A new NASA probe beamed down live images of the moon early Tuesday to reveal a stark surface littered with craters, as it flew toward a planned crash at the lunar south pole later this year.

The $79 million Lunar Crater Observation and Sensing Satellite, or LCROSS, launched toward the moon on June 18 and began sending images today at 8:20 a.m. EDT (1220 GMT).

LCROSS and an attached empty Centaur rocket stage swooped down near the lunar south pole and continued north along the far side of the moon. The spacecraft is getting into position to crash down on the surface on Oct. 9.

"I am staring at Mendeleev (Lat 5.7N, Lon 140.9E), a large ancient impact basin with uniform floor deposits," the spacecraft (or rather, NASA spokespeople writing as the spacecraft) posted on Twitter shortly after the flyby began.

At its closest approach, LCROSS was only about 2,000 miles (3,200 km) from the moon.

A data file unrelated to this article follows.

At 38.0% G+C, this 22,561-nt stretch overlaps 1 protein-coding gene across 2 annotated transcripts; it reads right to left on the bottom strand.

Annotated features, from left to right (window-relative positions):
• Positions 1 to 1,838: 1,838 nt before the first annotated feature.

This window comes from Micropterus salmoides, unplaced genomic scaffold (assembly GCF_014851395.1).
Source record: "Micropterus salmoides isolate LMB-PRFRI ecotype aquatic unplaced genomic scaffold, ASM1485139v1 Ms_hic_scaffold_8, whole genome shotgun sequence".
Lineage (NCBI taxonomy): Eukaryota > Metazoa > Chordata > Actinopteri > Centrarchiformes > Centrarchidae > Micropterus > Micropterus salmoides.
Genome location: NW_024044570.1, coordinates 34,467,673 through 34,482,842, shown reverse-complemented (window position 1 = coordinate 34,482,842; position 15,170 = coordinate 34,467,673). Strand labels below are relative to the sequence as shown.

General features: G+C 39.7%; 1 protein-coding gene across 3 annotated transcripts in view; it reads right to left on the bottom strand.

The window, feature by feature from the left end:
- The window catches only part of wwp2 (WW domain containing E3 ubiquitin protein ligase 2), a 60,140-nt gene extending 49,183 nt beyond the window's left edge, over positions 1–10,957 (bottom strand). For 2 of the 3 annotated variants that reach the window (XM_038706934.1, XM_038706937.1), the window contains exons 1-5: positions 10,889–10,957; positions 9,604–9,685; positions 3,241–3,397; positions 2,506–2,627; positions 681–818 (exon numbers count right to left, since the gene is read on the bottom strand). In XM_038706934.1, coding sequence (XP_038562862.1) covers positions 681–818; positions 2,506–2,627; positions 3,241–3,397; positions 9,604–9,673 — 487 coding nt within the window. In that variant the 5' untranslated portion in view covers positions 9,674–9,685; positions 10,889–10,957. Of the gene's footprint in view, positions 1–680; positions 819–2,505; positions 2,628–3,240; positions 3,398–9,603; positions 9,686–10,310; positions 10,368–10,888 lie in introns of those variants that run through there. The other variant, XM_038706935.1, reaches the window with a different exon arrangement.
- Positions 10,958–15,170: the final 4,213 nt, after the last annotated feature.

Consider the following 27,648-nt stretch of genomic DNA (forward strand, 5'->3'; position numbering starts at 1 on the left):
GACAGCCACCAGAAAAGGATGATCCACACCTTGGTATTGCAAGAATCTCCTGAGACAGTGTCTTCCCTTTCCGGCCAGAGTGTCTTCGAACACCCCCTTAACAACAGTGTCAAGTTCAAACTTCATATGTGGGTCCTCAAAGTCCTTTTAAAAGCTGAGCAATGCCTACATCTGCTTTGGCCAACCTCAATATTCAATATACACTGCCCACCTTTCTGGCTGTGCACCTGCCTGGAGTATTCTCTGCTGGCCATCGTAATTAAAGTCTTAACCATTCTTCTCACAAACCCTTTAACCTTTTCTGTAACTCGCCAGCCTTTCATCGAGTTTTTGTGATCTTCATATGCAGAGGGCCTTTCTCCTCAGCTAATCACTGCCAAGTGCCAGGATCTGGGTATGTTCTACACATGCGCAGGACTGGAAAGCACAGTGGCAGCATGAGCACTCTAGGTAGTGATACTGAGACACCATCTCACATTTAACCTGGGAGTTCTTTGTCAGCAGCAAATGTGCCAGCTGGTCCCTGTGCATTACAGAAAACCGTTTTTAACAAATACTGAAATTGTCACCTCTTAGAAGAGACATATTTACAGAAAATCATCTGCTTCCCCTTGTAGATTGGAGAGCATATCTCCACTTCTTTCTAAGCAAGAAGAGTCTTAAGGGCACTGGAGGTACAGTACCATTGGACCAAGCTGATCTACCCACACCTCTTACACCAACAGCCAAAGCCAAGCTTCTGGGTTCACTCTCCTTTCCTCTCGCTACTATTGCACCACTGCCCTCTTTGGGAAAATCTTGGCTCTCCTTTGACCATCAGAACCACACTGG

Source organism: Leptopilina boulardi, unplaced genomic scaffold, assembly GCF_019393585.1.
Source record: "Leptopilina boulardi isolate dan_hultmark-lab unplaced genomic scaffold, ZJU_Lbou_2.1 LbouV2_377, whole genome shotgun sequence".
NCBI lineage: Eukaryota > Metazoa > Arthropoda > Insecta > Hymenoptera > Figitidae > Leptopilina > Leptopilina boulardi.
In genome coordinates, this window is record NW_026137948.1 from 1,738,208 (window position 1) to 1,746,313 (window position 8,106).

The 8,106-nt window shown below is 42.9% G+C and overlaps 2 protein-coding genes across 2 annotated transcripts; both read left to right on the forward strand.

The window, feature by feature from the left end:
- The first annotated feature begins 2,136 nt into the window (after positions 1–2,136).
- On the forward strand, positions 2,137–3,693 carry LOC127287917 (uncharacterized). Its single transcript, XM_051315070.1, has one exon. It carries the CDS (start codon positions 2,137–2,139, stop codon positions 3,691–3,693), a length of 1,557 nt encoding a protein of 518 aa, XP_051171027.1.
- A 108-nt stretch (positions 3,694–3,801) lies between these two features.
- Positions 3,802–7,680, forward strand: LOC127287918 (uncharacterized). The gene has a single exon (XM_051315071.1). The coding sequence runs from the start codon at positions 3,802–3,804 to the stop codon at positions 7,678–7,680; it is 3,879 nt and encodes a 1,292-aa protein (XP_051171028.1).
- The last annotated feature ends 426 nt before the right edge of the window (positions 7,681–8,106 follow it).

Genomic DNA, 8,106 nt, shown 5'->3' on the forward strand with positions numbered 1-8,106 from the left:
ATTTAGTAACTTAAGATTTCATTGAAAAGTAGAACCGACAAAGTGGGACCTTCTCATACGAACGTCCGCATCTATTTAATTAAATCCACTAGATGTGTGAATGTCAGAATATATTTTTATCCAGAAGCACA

During the flyby, NASA's science team will calibrate the spacecraft's cameras and spectrometers. To study the concentration of minerals and elements in the lunar soil, the LCROSS visible spectrometer will make the first near-ultraviolet survey of certain spots on the far-side of the moon.

"This swingby is my first test of my Medium Gain Antenna (MGA) to support high science rate," LCROSS "tweeted" this morning.

NASA plans to slam LCROSS down near the south pole in a permanently shadowed crater. The impact is intended to create a pair of debris plumes that will be analyzed for the presence of water ice or water vapor, hydrocarbons and hydrated materials.

LCROSS's sister spacecraft, the Lunar Reconnaissance Orbiter (LRO), arrived at the moon a few hours earlier than LCROSS to begin a stable lunar orbit. The robotic probe is expected to spend at least one year mapping the moon for future manned missions, as well as several more years conducting science surveys.

LRO and LCROSS launched together aboard an Atlas 5 rocket last week. They comprise NASA first moon mission in more than a decade.

NASA plans to use the data and images beamed back from the two spacecraft, which together represent a $583 million mission, to aid its effort to return humans to the lunar surface by 2020.

LCROSS will not be the first spacecraft to crash into the moon this year. The Japanese space agency's Kaguya lunar probe slammed into the lunar surface June 10, and China's Chang'e 1 spacecraft impacted in March.

Senior Editor Tariq Malik contributed to this report from New York.

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